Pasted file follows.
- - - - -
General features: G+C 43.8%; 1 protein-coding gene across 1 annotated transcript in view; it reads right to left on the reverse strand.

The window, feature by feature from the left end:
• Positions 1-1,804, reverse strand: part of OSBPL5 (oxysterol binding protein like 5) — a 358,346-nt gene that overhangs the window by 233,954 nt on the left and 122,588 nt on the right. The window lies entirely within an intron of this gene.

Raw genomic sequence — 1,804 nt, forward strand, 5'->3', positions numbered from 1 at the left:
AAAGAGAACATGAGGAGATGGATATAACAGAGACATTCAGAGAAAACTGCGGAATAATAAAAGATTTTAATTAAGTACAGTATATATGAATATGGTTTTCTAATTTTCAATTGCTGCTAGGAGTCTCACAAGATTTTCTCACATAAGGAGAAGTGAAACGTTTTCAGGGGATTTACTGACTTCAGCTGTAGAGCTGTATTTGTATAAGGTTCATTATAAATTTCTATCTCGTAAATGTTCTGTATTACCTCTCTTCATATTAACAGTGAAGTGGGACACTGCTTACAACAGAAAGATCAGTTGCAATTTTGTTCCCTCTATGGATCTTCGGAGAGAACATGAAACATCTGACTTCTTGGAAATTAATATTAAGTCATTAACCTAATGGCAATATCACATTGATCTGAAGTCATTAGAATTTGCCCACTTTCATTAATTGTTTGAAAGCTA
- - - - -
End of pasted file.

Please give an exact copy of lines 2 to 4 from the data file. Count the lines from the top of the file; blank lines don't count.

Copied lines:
The window, feature by feature from the left end:
• Positions 1-1,804, reverse strand: part of OSBPL5 (oxysterol binding protein like 5) — a 358,346-nt gene that overhangs the window by 233,954 nt on the left and 122,588 nt on the right. The window lies entirely within an intron of this gene.

Raw genomic sequence — 1,804 nt, forward strand, 5'->3', positions numbered from 1 at the left: